Welcome From The Chief Editor

October looks to be a HUGE month for Linux. And I do mean HUGE! For years, Windows users’ largest complaint against Linux (really, an excuse for not using Linux) was the perception of Linux not being a good gaming platform. But with the support of ONE major player, Linux will rush to the forefront of the gaming community.

Yes, I’m talking about Steam for Linux, which is scheduled to be released in October, 2012. In July, Valve head Gabe Newell stated that one reason for the focus on Linux is because “Windows 8 will be a catastrophe for everyone in PC space.”

Just the October 26th release date for the much maligned Windows 8 is reason enough to give Linux users reason to celebrate. That alone will be cause for many Windows users to explore alternative operating systems, and Linux distros all across the Linux landscape can expect a steady influx of new users.

Now, with Valve bringing Steam to Linux, the last “obstacle” to Linux adoption appears to be surmounted. In fact, some of the early reports coming from Valve and a bevy of beta testers indicate that many games run faster and leaner under Linux’s OpenGL than they do under Windows DirectX. They also report the the conversion of many of the Windows-only games is going much easier and faster than they anticipated.

As a result, it will be important for current Linux users – PCLinuxOS users included – to be prepared for an influx of new users. With that influx, comes the usual host of new user questions, many that we user’s of Linux have already had to deal with. We can and should be welcoming to those new users, patiently answering those endless streams of questions that we’ve all answered a million times before.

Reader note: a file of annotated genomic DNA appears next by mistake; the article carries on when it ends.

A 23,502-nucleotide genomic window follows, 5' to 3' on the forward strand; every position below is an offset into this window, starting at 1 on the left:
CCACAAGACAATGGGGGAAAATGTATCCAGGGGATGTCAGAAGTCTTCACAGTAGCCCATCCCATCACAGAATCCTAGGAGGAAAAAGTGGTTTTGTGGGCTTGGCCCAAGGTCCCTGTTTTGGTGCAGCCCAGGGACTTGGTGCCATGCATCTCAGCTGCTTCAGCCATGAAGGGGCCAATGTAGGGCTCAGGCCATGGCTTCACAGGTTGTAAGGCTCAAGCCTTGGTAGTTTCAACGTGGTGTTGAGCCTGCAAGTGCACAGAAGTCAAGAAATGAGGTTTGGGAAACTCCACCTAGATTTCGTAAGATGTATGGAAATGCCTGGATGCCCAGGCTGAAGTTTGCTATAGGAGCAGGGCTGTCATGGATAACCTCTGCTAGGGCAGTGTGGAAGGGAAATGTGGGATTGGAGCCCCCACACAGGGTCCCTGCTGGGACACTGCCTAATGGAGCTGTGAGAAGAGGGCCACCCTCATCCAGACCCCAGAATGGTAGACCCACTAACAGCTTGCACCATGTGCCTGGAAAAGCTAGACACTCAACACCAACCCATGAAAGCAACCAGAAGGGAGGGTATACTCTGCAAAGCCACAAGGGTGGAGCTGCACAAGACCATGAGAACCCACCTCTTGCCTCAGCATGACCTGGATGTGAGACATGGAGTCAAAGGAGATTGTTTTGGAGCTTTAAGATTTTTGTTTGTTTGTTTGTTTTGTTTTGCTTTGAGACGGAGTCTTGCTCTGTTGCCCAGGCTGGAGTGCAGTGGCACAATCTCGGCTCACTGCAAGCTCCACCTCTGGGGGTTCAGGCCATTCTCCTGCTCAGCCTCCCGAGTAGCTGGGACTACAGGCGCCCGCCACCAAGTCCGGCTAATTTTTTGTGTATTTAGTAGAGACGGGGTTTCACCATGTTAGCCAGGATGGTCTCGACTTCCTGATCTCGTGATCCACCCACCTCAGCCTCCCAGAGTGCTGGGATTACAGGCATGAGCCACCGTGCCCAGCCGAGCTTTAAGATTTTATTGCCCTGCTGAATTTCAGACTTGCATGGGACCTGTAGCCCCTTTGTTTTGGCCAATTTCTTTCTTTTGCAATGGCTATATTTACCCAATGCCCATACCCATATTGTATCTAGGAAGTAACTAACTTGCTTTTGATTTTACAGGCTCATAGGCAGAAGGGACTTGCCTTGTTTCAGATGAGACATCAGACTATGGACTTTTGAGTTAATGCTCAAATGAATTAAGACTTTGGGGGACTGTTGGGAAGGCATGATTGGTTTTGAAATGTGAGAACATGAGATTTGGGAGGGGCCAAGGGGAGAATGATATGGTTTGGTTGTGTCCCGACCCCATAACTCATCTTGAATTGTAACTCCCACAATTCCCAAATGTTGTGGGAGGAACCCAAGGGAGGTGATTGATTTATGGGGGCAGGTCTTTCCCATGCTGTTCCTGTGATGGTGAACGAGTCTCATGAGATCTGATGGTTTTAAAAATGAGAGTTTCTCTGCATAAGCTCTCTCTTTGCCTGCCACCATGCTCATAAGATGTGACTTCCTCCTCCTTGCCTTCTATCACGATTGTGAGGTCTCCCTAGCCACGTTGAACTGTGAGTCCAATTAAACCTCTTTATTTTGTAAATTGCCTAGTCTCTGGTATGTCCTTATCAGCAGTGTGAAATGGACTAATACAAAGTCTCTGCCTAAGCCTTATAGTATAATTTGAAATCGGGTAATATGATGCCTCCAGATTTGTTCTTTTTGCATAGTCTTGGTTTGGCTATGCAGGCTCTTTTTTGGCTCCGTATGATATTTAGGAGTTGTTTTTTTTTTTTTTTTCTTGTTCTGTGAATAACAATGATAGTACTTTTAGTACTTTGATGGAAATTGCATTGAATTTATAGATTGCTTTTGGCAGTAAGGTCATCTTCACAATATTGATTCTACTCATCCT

Those new users – those ex-Windows users – have to be shown a new, better way of doing things. Many are not accustomed to using forums as their primary support channel. Most are used to finding and downloading applications from the web, as opposed to installing applications from a central repository where all the applications work together without breaking other installed applications. Whether those users stay or go largely depends on how welcoming their reception is and how much help they receive. We all have heard of how good PCLinuxOS is for users making the transition from Windows to Linux. By welcoming and helping those ex-Windows users, we can help see the numbers of PCLinuxOS users grow.

Above all, we must remember that we were all once as they are – new to Linux. Thankfully, the PCLinuxOS forum is a place where “RTFM” isn’t typically spoken, as is done all too frequently in other Linux forums. By putting forth a friendlier hand and a more helpful hand, let’s hope those new users choose to remain PCLinuxOS users.

Until next month, I bid you peace, serenity, happiness and prosperity.